My Boy is definitely a one-person horse. Paint Girl and her cowboy are convinced he likes me and I am one of the few people in his life (past and current) that can actually catch him. Even my horseshoer, who recognized My Boy and has shod him for his previous 3 owners, said he had to corner him in his stall once to catch him for a shoeing. Now, I won't claim that My Boy actually likes me, but I will say he at least knows me pretty well. I am the only one that has really done anything with him for the past 10 months. He knows that I am going to brush him, and that almost every time after a ride, he gets to graze for about 20 mins., and, after I put him away, he gets his treats in a bucket. So yes, I suppose he associates me with mostly positive things. He has shown me his hard-to-catch side, but it has not been a consistent problem and very small-potatoes at this point or I wouldn't be leasing him let alone consider buying him. Let's hope the pasturing, lack of attention during the week, and the winter weather won't turn him into a nightmare.
My Boy has his pros and cons. I've yet to meet a horse that is all pros, although I think there are many owners that claim they've had horses that probably come pretty close to being perfect. They are all so different. When working with mom's gelding Dusty over Thanksgiving, I noticed how how much he is constantly moving his head. He can't stop being Curious George and had to look at or be part of everything going on around him. He's the class clown! It was so different then My Boy, who is typically disinterested, calm, and unflappable.
I know sometimes I think about having a horse that is a little more willing under saddle or easier to catch.....but then how will I know if that horse will stand patiently like a statue while I groom and fuss over them? Or that horse will be basically spook free like My Boy, whether a dog rushes out of the woods barking or when a motorcycle loudly speeds up as he's 10 ft. and passing you while riding on the road (yes, that happened to us.)? Or that he steps into the trailer perfectly and willingly 99.9% of the time? There are some things I just wouldn't trade. We put a lot of trust into our horses. My Boy has yet to do anything that really scares me. Other than the time we think he got stung by a bee, freaked out, and pulled back bucking when tied to the horse trailer at the trail head. However, more than likely, My Boy will do a lot of things in our relationship that will tick me off.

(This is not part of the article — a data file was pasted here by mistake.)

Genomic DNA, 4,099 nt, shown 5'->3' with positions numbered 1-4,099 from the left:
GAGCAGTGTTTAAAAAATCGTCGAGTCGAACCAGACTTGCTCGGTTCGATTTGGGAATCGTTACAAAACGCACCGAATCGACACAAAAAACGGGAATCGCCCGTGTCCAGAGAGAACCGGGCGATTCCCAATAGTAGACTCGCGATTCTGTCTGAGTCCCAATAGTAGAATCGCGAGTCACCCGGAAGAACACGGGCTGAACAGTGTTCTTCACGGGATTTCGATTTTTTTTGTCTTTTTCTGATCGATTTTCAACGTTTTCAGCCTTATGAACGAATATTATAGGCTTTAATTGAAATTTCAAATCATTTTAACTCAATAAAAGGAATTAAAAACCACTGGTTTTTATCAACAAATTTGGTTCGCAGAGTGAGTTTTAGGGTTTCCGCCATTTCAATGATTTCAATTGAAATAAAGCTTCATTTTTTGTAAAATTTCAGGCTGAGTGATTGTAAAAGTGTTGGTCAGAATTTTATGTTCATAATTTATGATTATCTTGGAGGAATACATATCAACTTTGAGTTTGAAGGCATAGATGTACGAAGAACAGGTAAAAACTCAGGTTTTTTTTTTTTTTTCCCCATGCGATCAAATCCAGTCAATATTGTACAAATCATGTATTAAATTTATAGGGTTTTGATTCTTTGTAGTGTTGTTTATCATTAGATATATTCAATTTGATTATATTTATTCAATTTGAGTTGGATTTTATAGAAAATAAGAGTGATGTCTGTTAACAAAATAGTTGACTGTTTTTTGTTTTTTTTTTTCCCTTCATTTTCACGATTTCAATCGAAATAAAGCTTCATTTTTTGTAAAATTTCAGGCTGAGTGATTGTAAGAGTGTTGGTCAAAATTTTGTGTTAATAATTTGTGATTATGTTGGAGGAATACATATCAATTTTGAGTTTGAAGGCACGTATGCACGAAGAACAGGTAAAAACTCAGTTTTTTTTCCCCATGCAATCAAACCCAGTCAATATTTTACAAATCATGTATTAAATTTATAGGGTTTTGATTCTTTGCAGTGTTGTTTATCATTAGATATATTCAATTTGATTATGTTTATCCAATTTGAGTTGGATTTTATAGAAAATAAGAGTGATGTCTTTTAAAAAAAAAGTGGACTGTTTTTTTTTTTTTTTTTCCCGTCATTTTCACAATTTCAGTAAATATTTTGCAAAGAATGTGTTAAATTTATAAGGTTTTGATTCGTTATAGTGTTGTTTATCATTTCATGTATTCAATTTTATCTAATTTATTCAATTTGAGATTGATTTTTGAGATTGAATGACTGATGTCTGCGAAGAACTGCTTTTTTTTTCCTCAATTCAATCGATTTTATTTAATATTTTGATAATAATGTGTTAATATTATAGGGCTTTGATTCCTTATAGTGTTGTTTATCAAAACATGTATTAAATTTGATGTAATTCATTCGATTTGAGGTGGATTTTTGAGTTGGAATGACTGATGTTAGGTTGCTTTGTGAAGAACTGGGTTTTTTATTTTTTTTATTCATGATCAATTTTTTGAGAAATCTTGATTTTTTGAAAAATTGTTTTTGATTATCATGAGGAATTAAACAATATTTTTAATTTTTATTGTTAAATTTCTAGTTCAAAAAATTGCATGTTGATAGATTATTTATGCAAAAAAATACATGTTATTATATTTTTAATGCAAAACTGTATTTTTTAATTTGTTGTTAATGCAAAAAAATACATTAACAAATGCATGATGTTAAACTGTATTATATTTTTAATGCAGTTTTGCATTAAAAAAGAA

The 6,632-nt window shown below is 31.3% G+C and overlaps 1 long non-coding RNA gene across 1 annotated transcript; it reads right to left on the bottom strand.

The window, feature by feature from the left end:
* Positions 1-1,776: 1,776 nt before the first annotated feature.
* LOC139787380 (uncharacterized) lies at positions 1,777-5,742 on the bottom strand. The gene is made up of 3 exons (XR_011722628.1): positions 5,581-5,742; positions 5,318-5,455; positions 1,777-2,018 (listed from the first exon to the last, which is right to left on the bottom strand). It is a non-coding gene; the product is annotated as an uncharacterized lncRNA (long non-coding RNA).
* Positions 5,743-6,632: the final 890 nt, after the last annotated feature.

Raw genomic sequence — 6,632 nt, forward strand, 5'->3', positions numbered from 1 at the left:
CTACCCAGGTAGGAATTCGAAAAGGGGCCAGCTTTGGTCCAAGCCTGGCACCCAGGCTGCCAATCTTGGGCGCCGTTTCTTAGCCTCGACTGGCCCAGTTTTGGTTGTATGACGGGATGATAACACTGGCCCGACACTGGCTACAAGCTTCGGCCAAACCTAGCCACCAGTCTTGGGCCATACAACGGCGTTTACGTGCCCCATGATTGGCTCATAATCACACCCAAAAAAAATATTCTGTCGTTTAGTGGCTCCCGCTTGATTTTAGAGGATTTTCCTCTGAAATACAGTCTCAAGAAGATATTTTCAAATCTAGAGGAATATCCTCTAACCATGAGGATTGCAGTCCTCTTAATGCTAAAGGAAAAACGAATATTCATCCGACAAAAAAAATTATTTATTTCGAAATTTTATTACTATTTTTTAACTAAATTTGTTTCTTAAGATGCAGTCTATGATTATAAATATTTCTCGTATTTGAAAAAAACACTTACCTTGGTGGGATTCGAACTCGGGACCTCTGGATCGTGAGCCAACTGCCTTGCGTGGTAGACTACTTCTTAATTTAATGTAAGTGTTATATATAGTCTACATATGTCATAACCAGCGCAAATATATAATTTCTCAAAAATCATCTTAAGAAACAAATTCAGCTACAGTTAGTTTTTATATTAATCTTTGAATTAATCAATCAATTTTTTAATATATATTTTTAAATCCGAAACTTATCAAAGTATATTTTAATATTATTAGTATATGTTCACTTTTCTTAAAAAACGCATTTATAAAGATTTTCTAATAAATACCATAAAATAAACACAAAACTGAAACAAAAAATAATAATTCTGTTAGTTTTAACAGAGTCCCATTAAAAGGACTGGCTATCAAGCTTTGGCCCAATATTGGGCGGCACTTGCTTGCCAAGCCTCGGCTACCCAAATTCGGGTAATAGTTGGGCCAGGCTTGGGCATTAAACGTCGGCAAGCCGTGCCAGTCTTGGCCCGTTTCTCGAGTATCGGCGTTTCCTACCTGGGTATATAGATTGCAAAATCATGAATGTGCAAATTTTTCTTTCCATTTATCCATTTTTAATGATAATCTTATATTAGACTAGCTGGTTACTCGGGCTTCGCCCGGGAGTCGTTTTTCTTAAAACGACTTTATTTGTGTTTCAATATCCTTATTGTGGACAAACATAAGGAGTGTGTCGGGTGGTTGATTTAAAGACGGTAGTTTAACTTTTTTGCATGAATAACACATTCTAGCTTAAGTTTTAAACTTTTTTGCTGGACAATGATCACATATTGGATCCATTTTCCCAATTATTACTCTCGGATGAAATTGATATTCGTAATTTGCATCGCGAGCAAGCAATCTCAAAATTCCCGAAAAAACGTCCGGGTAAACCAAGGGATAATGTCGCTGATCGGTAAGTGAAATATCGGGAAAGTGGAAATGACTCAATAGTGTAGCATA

I recently read that relationships should not be hard at the beginning, it should seem natural, easy, comfortable. It's once that the relationship is off the ground that the work really begins. You have to work to keep that relationship strong, despite the pros and the cons, good days and bad days. Okay, so I read that in a romance novel but I still think it can apply to horses and our relationships with them. We are always learning new things and behaviors- neither people nor horses are static."
I wrote that post on December 1, 2007. I was still leasing My Boy at the time, I had started riding/leasing him in late February of 2007, moved him to my sister's on a full-care-lease at the Painted Creek in late August 2007, and bought him at the end of December 2007.
Anyway, my point about the highlighted part. Have you figured out what I realized?
If not, I'll fill you in next time!